Articles Posted in Defective Drugs

Endo International Agrees To Settle Vaginal-Mesh Defect Lawsuit

Endo International recently settled approximately 10,000 vaginal-mesh lawsuits involving their Perigee, Apogee, and Elevate mesh implants for a combined settlement of more than $400 million. The settlement averages about $48,000 for each injured victim. Endo reportedly has reserved $1.6 billion for liability arising out of its surgical mesh products.

The Food and Drug Administration considers the vaginal-mesh inserts to be high-risk devices and takes the position that the vaginal-mesh inserts should be subject to stricter safety standards. In 2010 alone U.S. doctors inserted more than 70,000 mesh devices.

Last year CMS quit reporting life-threatening conditions acquired by patients during hospital stays. CMS has now announced that they will resume posting data on their website regarding eight hospital-acquired conditions including when foreign objects are left in patients’ bodies and when patients are given the wrong type of blood. Having this information available is pivotal as otherwise the hospital with a rash of events will argue that each event is an isolated, unique event rather than being part of an ongoing pattern that needs to be addressed. Unfortunately, some hospitals have shown that they are more committed to covering up medical mistakes than to correcting their mistakes and they need the legal community to encourage them to do the right thing.

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The Texas Sunset Advisory Commission recently recommended that lawmakers pass a law revoking the licenses of nursing homes that have three serious violations within a two-year period. Changes to medical malpractice laws have made it more difficult for plaintiff’s lawyers to effectively police nursing homes thereby destroying the incentive of some nursing homes to render quality medical care. According to State Sen. Charles Schwertner, R-Georgetown, of the state’s 1200 nursing homes seven of the worst nursing homes would be shut down under a “three-strikes” law. Hopefully such a law would encourage Texas nursing homes to comply with minimum standards.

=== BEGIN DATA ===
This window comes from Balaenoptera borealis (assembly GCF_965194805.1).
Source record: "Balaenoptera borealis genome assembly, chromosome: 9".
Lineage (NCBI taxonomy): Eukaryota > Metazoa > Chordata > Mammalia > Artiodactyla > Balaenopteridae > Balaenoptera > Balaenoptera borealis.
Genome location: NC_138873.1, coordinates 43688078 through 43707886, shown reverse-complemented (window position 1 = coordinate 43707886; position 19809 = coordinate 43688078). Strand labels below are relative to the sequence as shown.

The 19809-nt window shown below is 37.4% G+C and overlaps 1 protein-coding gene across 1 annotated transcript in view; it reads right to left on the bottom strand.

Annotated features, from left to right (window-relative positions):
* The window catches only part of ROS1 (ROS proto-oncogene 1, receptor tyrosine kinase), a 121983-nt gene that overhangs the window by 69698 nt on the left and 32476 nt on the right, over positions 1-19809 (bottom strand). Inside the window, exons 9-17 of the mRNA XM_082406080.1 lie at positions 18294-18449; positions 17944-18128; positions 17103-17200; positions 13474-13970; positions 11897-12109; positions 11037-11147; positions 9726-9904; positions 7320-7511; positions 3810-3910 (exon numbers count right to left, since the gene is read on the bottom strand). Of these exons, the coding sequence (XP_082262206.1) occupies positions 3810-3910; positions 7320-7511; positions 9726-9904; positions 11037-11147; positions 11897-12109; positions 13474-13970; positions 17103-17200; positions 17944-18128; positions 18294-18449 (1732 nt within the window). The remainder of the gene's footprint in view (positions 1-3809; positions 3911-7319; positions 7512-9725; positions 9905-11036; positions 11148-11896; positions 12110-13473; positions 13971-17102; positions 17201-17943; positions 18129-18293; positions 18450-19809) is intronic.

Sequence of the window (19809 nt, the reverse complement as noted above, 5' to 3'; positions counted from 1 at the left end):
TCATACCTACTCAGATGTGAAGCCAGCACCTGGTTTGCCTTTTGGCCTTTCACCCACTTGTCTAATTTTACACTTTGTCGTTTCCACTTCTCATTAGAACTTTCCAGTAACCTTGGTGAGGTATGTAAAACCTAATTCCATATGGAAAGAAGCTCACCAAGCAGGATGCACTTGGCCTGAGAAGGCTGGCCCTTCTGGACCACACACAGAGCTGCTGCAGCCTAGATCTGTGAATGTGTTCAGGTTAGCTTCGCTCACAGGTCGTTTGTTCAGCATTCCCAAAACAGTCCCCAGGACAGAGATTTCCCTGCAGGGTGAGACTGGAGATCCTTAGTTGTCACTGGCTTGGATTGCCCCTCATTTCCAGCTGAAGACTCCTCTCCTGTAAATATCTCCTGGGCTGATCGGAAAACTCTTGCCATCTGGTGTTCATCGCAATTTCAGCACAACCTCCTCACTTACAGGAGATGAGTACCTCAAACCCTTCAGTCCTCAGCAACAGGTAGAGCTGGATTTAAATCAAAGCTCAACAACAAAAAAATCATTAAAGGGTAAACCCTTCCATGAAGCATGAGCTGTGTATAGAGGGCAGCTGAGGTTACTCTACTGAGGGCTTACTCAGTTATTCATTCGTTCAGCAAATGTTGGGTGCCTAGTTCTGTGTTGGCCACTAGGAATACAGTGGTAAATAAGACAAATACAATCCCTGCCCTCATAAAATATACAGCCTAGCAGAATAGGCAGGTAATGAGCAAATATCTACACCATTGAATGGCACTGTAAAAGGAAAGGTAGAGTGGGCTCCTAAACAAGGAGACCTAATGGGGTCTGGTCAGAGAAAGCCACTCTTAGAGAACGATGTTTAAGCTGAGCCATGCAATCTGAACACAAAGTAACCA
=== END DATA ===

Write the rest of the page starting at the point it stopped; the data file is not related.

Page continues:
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Modern technology has given us the hazards of texting while driving and now sexting during surgery. A Seattle anesthesiologist was recently suspended for sexting and exchanging sexually explicit messages during surgery. The investigation revealed that he had sent sexually explicit pictures of himself and texts during multiple procedures including Cesarean deliveries, pediatric appendectomies, epidurals, tubal ligations, cardiac-probe insertions.

The ability of modern cellular phones to send text messages has given rise to texting while driving, a practice considered by many to be more dangerous than drinking while driving. The ability of cell phones to text pictures has also given rise to sexual harassment in the form of unwanted and unwelcome sexts in the workplace.

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The dangers of tobacco smoke have been common knowledge since the Surgeon General first warned the American public more than 50 years ago. However, the dangers were generally thought to be to be limited to lung cancer, emphysema, and other respiratory related disorders. Individuals with lung cancer filed products liability lawsuits against “Big Tobacco” and States sued for the increased cost of healthcare for their residents.

According to a recent report released by the U.S. Surgeon General the effects cigarette tobacco smoke go far beyond lung related disorders and diseases. The report definitively links cigarettes to diabetes, colorectal cancer, arthritis, and erectile dysfunction.

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The Center for Justice and Democracy at the New York Law School recently published a study that conflicts with many commonly held beliefs regarding medical malpractice. The summary conclusions of the study are:

-Few injured patients file claims or lawsuits; experts agree that when cases are filed, they are not